Dr Ngo Thi Anh Dong is so devoted to her job and patients, and so well-loved, that when she’s absent from the health clinic on any given day, people tend to panic.
|Dr Ngo Thi Anh Dong gives advice to the wife of a man diagnosed with HIV. (Photo: VNA)|
Where is she?, the patients ask. They even call her up to ask if anything is wrong.
“It shows that I’m lodged deep in their heart,” the 62-year-old said.
Since 2005, Dr Dong has been working at an outpatient clinic for HIV patients at the Binh Thanh District Preventive Health Centre.
The clinic provides counselling, antiretroviral (ARV) therapy and community-based support to 1,800 people with HIV.
“I’ll work until my health will no longer allow me,” Dong said. “I don’t dare quit because I’m not sure if my replacement would be as devoted as I am."
In 1999, Dong began working as an obstetrician at the Preventive Health Centre in District 4, and was hired in 2001 as the only doctor at the centre’s outpatient clinic.
Since that time, she has mostly treated people with HIV.
“I’ve wanted to quit many times, but I haven’t," Dong said. "When we show patients love, they treat us kindly. I’ve never been badly treated by patients.".
She recalled that, one day after a heavy rain, Xom Chieu street where the clinic is located was flooded. She should have stayed at home, but after several patients phoned her, Dong left to visit them.
“If I hadn’t gone, what would have happened to them? At that time, they needed me,” Dong said, adding that patients also need “warm arms and love” from health officials and the community.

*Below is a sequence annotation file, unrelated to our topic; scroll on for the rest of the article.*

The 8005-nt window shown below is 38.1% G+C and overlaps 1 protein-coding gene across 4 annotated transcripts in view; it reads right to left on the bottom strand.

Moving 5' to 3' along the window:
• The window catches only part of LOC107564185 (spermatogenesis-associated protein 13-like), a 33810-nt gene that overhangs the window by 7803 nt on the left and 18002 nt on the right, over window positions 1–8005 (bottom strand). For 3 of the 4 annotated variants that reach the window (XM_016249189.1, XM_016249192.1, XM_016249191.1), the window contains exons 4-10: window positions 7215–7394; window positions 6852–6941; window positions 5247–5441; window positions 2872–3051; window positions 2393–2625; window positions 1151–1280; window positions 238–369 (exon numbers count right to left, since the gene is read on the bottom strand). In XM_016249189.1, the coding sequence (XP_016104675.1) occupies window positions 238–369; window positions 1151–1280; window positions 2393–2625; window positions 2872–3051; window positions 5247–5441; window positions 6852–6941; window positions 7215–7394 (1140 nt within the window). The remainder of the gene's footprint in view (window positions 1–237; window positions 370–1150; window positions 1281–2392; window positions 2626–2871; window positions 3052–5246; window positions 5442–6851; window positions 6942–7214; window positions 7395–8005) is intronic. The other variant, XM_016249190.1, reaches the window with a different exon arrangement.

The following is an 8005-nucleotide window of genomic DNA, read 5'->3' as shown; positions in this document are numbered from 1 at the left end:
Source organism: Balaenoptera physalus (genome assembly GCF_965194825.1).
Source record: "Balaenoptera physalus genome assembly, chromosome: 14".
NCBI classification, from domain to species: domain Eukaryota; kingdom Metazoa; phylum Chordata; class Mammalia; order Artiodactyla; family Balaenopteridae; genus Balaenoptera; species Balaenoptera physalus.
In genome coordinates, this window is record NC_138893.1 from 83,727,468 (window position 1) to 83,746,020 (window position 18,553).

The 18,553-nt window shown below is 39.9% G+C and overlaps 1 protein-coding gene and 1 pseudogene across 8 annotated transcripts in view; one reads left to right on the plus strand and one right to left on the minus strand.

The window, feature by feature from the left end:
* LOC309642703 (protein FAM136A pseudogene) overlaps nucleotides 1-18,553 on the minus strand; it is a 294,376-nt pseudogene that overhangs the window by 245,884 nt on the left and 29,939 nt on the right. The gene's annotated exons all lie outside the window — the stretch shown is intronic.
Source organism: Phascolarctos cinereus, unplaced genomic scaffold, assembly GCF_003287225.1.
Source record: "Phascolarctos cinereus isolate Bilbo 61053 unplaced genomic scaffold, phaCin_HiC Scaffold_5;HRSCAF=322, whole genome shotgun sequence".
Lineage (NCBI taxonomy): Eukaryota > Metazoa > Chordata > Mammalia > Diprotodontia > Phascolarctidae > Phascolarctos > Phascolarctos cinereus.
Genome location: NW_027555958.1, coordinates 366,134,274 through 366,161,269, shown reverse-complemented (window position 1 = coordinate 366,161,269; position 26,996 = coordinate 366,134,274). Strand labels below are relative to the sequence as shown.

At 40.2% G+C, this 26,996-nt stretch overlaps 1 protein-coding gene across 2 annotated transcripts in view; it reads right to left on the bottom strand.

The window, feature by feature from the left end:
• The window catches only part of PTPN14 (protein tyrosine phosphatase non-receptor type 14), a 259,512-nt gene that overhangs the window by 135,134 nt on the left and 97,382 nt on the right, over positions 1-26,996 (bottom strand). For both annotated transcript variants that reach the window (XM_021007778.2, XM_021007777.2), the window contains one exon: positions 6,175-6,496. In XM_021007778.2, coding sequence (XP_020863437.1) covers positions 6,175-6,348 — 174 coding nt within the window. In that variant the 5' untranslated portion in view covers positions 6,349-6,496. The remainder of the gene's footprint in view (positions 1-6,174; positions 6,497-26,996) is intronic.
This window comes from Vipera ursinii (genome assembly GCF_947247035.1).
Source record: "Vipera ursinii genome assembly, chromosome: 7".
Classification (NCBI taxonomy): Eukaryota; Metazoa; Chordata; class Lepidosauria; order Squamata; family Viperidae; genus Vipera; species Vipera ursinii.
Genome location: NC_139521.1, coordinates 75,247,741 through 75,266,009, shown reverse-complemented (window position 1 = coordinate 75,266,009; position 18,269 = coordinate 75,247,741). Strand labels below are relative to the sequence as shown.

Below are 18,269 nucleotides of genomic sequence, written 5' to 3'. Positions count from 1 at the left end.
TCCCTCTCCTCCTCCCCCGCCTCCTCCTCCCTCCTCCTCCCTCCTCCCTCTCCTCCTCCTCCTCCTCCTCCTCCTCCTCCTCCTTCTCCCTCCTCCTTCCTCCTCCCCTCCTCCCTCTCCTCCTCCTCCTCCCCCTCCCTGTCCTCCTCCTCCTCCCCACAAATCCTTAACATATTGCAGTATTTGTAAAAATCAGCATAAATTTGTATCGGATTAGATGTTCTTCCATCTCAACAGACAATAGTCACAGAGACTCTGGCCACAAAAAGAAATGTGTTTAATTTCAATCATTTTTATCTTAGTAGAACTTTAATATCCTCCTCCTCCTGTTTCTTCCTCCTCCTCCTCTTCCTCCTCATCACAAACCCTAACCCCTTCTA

Many people in the community, however, are not sympathetic to HIV patients and, unfortunately, display discriminatory attitudes toward them, she said.
Dong is determined to treat the patients with respect so they can become confident and integrate into society.
One patient said that when he learned of his HIV status he was “shocked and depressed”.
But Dr Dong showed him respect and helped him get a job as a peer educator for HIV patients.
He in his job speaks with people and encourages them to take a HIV test, and if the results are positive, asks them to agree to receive ARV therapy.
“If I hadn’t met DrDong, I wouldn’t be healthy and have such a stable job,” he said.
The wife of a man with HIV spoke about Dong’s dedication. "She called my husband when she realised that he was not taking his medicine on schedule."
Nguyen Thi Huong, the clinic’s new doctor, said: “Dong shows enthusiasm when she works with me. She teaches me everything, including how to communicate with people with HIV and the best medical treatments.”
Dong knows the living circumstance of each person with HIV treated at the clinic, Huong said, adding that Dong also helps them try to overcome their personal difficulties.
Late last month, Dong was one of 113 people honoured by the HCM City People’s Committee and Vietnam Fatherland Front for their contributions to a civilised society and to the promotion of a good quality of life.
Nguyen Thanh Phong, Chairman of the city People’s Committee, who spoke at the ceremony, said: “Their silent and noble contributions need to be honoured because they are done from their heart. These people are the seeds that cultivate goodness in life.”
Vietnam’s Vice President Dang Thi Ngoc Thinh, speaking at the ceremony, called the recipients “commendable models who’ve advocated humanitarian activities which have contributed to a kinder and better society.”